The entertainment industry is hard. There are precious few jobs and far too many applicants to be a viable career option. Yet the crowds keep arriving. Hopeful applicants with a dream of making a life for themselves in the entertainment industry. I was one of them. I moved from Detroit to Los Angeles in a fifteen foot truck (which my wife and I accidentally set on fire in the hills of Colorado, but that’s another story). Waiting for me was an unpaid internship at a music video and commercial production company. Nothing even close to what I was looking for career-wise, but who cared? I was on my way! Wrong. Like anything in life, a successful career path takes forethought, careful planning and execution. Here are my five tips for putting yourself on the right path.

1. Learn, Practice, Make Stuff! Be prepared.

 Luck is always going to play some part in how you eventually grab someone’s attention. From any given week to another, I can be so slammed that answering a cold email is nearly impossible or I can have a relatively light week and have a moment to respond. When and how that exchange happens is inevitably going to be based on luck.

That said, I believe strongly that with enough persistence an opportunity will arise. What you do with that opportunity is key. What are you doing right now? As a sound designer, you could be doing any number of things to hone your skills while you wait (and send cold emails, and knock on doors and network (see next item). Go out and do some field recording. Sit down and imagine a scene entirely in your mind, then create it from scratch with sound design. Reach out to filmmakers on social media offering free sound design for their projects. Make a reel, make a laser sound, make something! There is absolutely no reason you can’t be working toward becoming a better sound designer with any free time. The more experience you have, the more comfortable you are in front of that Pro Tools screen. And believe me, when it comes time to test your mettle, we notice.

2. Take Advantage of Social Media and Network.


The entertainment industry is all about who you know. It’s not a cliche. I am much more likely to hire on a recommendation than a cold email. The thing is, this isn’t such a huge mountain to climb. With social media, we have the ability to reach out and make connections across entire swaths of experience levels. Do you want to talk to working sound designers? Follow them on Twitter. Everyone loves more Twitter followers! Go ahead and @message them. It's likely they'll see it and even respond to you. Amazing!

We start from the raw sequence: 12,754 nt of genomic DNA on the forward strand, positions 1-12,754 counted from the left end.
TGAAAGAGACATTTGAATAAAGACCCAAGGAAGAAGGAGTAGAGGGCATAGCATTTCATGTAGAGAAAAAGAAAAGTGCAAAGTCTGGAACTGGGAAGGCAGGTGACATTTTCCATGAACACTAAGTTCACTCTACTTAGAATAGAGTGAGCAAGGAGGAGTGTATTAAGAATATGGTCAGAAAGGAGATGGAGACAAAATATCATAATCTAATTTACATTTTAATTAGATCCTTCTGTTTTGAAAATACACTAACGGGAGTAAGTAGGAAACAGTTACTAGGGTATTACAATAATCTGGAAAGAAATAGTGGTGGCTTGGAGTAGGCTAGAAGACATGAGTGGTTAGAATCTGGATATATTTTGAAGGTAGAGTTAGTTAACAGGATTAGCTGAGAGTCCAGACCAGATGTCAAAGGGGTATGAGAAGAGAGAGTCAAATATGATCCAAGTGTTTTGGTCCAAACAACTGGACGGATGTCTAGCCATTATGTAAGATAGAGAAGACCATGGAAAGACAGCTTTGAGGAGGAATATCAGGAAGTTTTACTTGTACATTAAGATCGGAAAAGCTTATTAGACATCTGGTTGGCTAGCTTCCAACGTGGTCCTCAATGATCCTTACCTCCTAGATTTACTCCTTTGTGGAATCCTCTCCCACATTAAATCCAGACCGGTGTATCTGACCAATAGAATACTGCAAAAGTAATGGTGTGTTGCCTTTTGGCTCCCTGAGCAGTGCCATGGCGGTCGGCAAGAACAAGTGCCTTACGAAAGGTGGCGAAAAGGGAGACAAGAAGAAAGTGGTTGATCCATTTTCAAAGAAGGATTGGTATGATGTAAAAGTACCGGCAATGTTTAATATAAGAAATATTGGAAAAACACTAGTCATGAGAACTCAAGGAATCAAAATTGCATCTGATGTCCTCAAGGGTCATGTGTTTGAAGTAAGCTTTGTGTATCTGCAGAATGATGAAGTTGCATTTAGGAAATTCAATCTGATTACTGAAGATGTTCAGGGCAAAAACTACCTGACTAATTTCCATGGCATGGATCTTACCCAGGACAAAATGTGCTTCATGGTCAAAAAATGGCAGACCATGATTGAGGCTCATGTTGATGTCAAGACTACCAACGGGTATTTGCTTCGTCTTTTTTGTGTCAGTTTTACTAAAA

As with any social media, make it a two way conversation. Join the discussion, contribute, make a name for yourself and your interests. From there, it’s no big leap to send someone your reel to watch or to ask to be included in a list of candidates for the next intern or assistant position to crop up. Once we've seen your work and heard from you, we know you. You're in!

3. Be real. Distinguish yourself from the pack with something personal.

You have one shot at making an impression. Short of gimmicks or stunts, you must find a way to stand out when looking for work. The emphasis here is on you and why you're different. n your cover letter, point out why you are interested specifically in our line of work. I love getting stories that refer back to childhood memories or inciting incidents that sparked a passion for sound design and editorial.

I need to believe you have the enthusiasm to stay late just to really make a scene sing. Not out of fear or obligation, but because of a love for great sound design. All things being equal on the skill side, if I’m reading through a handful of resumes, you’d better believe I’m going to be keen on those which tell me exactly why you are the most passionate candidate.

4. Interning. It's a two way street.

If you expect a glamorous position straight out of the gate, you’re in for a rude awakening. Contrary to what you may have learned in school, so much of what we do needs to be taught in a real life working studio. I have seen first hand how just being around for a few days can open someone's eyes to the demands and expectations of our day to day routine. Find a list of companies specializing in sound design and volunteer to intern. Even just a few months will have you walking out the door a completely different job candidate; armed with the experiences and the vocabulary you can only gain in the real world.

5. It's likely at some point you're going to want to give up. Don't.

It's easy to simply walk away after rejection. With thousands of applicants and very few jobs, it's easy to see cracking the entertainment industry as an insurmountable task. Odds are you are going to get countless closed doors, unanswered emails or a job that's not quite the perfect fit right off the bat. The important take away here is to keep at it. If you want to win the lottery, you’d better be willing to play for a long time.

Do you have any tips or stories about breaking into the world of post production sound? Share them in the comments.

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